Hitting the (Research) Ground Running

18 01 2011

Last week, after three months of language training, a whole bunch of prep work and dozens of unreturned phone calls and emails (and a handful of returned ones), I was finally ready to get started on my fieldwork — the reason that I came to Kyrgyzstan in the first place.

 

As many of you know, I was granted a Fulbright to research multilingual education here.  My original intent was to do a lot of advocacy work and teacher interviews, attempting to tout the benefits of developing proper multilingual education in Kyrgyz classrooms.  Once I arrived in Kyrgyzstan, I began to understand the dire conditions facing the Kyrgyz education system in general.  Government funding on education is half of what it was a decade ago.  Teachers are not being paid a living wage.  Students are being taught out of Soviet era textbooks and materials.  Many school buildings don’t have heat or indoor plumbing — even in sizable towns.

 

Confronting this reality led me to understand that what would really be useful is current statistics about language usage in the schools and at home.  I firmly believe that students should begin their education in the language that they speak at home with their families.  This allows children to get a firm educational foundation in a language they are comfortable with, and then once that foundation is built, other language can (and should!) be introduced.  What I’m finding is that this does is not the situation for many Kyrgyz students.  Russian classes are often considered “better”, and many parents believe that they offer more opportunities for their children.  This often leads to students being thrown in to exclusively Russian classes and subsequently struggling in what is not their native language.  The situation varies greatly depending on where in Kyrgyzstan you are, with the predominant home language being Russian in Bishkek and the surrounding area, Uzbek in many areas of the south, and Kyrgyz in most of the rest of the country.  Yet most students (at least in the north) are encouraged to enroll in Russian classes from the get-go.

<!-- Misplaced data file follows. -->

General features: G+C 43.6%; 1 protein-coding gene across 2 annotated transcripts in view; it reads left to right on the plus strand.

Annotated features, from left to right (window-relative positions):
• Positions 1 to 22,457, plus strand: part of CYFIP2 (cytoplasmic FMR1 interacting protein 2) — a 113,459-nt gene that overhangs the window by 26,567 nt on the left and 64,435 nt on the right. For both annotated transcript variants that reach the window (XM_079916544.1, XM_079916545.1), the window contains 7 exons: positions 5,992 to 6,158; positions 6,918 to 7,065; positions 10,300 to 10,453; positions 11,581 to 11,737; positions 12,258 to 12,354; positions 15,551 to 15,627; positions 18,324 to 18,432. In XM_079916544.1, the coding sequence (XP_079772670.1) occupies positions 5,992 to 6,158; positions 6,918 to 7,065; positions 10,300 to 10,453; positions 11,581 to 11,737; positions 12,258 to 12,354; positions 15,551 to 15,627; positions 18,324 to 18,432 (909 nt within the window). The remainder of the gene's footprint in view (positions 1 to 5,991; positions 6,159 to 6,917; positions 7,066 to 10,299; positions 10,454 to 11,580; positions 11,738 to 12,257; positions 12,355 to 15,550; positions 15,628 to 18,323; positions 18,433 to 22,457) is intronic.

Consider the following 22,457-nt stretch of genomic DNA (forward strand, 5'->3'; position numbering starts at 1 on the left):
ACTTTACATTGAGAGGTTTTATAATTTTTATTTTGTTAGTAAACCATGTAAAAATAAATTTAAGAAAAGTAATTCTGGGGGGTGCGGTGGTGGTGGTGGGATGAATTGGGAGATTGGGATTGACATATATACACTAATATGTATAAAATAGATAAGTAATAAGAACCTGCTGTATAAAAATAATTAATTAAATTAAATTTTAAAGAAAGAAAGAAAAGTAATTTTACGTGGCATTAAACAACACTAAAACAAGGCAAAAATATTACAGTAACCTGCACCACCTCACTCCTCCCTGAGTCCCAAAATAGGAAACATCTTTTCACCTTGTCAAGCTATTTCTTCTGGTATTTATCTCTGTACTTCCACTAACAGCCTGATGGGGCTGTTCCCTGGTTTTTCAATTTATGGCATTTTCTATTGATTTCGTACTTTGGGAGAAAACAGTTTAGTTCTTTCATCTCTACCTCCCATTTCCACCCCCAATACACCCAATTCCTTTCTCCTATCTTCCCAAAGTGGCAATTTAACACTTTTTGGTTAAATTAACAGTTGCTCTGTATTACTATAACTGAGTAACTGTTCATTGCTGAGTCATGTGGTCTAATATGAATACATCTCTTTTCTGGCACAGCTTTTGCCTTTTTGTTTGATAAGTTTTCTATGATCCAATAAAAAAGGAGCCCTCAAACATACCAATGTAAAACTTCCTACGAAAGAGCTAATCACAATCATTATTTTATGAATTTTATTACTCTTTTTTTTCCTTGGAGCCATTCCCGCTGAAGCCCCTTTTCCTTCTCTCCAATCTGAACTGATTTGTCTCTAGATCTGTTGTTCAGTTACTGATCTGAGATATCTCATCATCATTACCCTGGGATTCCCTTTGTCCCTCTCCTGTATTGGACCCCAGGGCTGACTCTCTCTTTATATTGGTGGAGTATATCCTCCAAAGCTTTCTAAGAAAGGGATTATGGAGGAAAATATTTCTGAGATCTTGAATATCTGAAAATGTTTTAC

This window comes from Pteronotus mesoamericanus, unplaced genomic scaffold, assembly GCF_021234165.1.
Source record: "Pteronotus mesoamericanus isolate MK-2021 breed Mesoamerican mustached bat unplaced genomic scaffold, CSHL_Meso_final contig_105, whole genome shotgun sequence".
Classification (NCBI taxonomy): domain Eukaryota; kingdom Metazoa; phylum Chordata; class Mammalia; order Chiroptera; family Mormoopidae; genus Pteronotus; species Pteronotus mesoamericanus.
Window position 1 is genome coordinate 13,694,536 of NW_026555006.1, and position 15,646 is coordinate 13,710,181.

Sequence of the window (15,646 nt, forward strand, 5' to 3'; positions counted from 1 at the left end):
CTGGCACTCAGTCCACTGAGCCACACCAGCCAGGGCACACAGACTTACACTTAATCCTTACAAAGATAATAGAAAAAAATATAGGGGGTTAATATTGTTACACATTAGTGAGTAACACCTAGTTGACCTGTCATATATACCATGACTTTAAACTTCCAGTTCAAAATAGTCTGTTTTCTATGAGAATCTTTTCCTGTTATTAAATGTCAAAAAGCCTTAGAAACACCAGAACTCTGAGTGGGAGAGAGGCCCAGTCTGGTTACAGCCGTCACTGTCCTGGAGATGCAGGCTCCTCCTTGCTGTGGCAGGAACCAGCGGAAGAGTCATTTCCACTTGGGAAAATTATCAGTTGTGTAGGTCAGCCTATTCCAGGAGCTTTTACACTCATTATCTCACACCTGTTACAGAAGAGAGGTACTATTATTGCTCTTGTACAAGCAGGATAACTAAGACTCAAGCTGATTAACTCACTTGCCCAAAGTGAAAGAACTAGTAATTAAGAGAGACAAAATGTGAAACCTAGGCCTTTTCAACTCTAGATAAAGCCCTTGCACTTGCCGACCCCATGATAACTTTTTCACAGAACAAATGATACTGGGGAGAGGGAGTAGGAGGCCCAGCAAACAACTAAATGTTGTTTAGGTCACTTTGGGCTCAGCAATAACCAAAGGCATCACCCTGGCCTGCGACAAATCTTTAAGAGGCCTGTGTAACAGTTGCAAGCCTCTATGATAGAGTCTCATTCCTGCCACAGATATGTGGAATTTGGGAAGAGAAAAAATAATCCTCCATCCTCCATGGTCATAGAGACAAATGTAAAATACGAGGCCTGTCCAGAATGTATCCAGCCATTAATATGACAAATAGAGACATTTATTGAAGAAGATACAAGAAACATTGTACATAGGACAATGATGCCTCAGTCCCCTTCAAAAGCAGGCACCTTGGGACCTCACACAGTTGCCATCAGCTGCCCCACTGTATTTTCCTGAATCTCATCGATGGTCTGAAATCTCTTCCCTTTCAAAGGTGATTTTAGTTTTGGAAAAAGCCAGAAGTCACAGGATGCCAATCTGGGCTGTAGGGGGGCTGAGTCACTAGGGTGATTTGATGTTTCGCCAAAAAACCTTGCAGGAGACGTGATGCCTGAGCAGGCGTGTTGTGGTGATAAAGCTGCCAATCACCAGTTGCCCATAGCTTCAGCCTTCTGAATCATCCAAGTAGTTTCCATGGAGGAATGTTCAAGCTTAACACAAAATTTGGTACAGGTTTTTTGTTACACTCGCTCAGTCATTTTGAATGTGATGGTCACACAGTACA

I spent a lot of time in December developing a survey to measure students’ attitudes toward and actual use of these different languages.  After doing so, I set out last week to Naryn Province, the most ethnically Kyrgyz province in the country, to start my fieldwork.

 

My Russian has gotten to a point where I feel comfortable in many situations, but my Kyrgyz remains fairly non-existent.  I can count (thanks to the fact that the Kyrgyz numbers are virtually identical to Turkish) and engage in basic formalities, but that’s about as far as it extends.  So, I hired a translator to accompany me on my journey.  This proved to be an excellent decision, as Murat was both a resource with Kyrgyz speakers and a great travel companion.